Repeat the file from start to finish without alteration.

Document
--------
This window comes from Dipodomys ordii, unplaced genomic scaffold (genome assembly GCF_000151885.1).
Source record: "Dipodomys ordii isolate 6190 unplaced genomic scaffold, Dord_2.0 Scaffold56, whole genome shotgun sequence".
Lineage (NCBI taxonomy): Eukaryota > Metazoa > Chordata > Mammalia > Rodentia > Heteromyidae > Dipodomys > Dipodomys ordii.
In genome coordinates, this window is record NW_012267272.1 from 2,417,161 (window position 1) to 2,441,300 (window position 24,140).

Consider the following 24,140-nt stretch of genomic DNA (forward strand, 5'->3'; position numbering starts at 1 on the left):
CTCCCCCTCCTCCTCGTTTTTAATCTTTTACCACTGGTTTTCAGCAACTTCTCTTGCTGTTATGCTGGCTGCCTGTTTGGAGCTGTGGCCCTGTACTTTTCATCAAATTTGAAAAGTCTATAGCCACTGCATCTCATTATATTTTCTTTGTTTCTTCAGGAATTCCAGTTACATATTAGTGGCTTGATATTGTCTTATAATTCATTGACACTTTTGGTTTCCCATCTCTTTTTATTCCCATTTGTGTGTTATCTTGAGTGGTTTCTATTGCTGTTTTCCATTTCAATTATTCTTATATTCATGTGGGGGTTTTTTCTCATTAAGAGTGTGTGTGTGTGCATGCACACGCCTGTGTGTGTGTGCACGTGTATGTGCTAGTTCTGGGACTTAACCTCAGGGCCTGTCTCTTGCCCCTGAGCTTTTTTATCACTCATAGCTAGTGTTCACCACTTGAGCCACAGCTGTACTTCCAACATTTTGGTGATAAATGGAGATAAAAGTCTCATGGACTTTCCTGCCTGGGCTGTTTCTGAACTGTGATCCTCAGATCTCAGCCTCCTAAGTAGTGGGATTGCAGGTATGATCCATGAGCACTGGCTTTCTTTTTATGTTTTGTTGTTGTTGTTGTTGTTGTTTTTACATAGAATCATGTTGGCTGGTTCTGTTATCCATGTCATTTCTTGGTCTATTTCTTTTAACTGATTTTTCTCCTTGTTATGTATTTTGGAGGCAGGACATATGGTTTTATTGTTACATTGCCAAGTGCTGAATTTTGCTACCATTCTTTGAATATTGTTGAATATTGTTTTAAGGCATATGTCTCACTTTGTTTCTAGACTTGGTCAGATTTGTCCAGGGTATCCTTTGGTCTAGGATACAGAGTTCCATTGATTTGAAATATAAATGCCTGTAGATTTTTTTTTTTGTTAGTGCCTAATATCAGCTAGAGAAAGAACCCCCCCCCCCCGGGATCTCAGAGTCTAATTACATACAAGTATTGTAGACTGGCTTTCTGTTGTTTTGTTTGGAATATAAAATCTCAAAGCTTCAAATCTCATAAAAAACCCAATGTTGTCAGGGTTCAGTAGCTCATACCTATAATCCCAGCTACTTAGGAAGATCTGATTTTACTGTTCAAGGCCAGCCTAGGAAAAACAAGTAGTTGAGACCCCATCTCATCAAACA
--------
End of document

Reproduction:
This window comes from Dipodomys ordii, unplaced genomic scaffold (genome assembly GCF_000151885.1).
Source record: "Dipodomys ordii isolate 6190 unplaced genomic scaffold, Dord_2.0 Scaffold56, whole genome shotgun sequence".
Lineage (NCBI taxonomy): Eukaryota > Metazoa > Chordata > Mammalia > Rodentia > Heteromyidae > Dipodomys > Dipodomys ordii.
In genome coordinates, this window is record NW_012267272.1 from 2,417,161 (window position 1) to 2,441,300 (window position 24,140).

Consider the following 24,140-nt stretch of genomic DNA (forward strand, 5'->3'; position numbering starts at 1 on the left):
CTCCCCCTCCTCCTCGTTTTTAATCTTTTACCACTGGTTTTCAGCAACTTCTCTTGCTGTTATGCTGGCTGCCTGTTTGGAGCTGTGGCCCTGTACTTTTCATCAAATTTGAAAAGTCTATAGCCACTGCATCTCATTATATTTTCTTTGTTTCTTCAGGAATTCCAGTTACATATTAGTGGCTTGATATTGTCTTATAATTCATTGACACTTTTGGTTTCCCATCTCTTTTTATTCCCATTTGTGTGTTATCTTGAGTGGTTTCTATTGCTGTTTTCCATTTCAATTATTCTTATATTCATGTGGGGGTTTTTTCTCATTAAGAGTGTGTGTGTGTGCATGCACACGCCTGTGTGTGTGTGCACGTGTATGTGCTAGTTCTGGGACTTAACCTCAGGGCCTGTCTCTTGCCCCTGAGCTTTTTTATCACTCATAGCTAGTGTTCACCACTTGAGCCACAGCTGTACTTCCAACATTTTGGTGATAAATGGAGATAAAAGTCTCATGGACTTTCCTGCCTGGGCTGTTTCTGAACTGTGATCCTCAGATCTCAGCCTCCTAAGTAGTGGGATTGCAGGTATGATCCATGAGCACTGGCTTTCTTTTTATGTTTTGTTGTTGTTGTTGTTGTTGTTTTTACATAGAATCATGTTGGCTGGTTCTGTTATCCATGTCATTTCTTGGTCTATTTCTTTTAACTGATTTTTCTCCTTGTTATGTATTTTGGAGGCAGGACATATGGTTTTATTGTTACATTGCCAAGTGCTGAATTTTGCTACCATTCTTTGAATATTGTTGAATATTGTTTTAAGGCATATGTCTCACTTTGTTTCTAGACTTGGTCAGATTTGTCCAGGGTATCCTTTGGTCTAGGATACAGAGTTCCATTGATTTGAAATATAAATGCCTGTAGATTTTTTTTTTTGTTAGTGCCTAATATCAGCTAGAGAAAGAACCCCCCCCCCCCGGGATCTCAGAGTCTAATTACATACAAGTATTGTAGACTGGCTTTCTGTTGTTTTGTTTGGAATATAAAATCTCAAAGCTTCAAATCTCATAAAAAACCCAATGTTGTCAGGGTTCAGTAGCTCATACCTATAATCCCAGCTACTTAGGAAGATCTGATTTTACTGTTCAAGGCCAGCCTAGGAAAAACAAGTAGTTGAGACCCCATCTCATCAAACA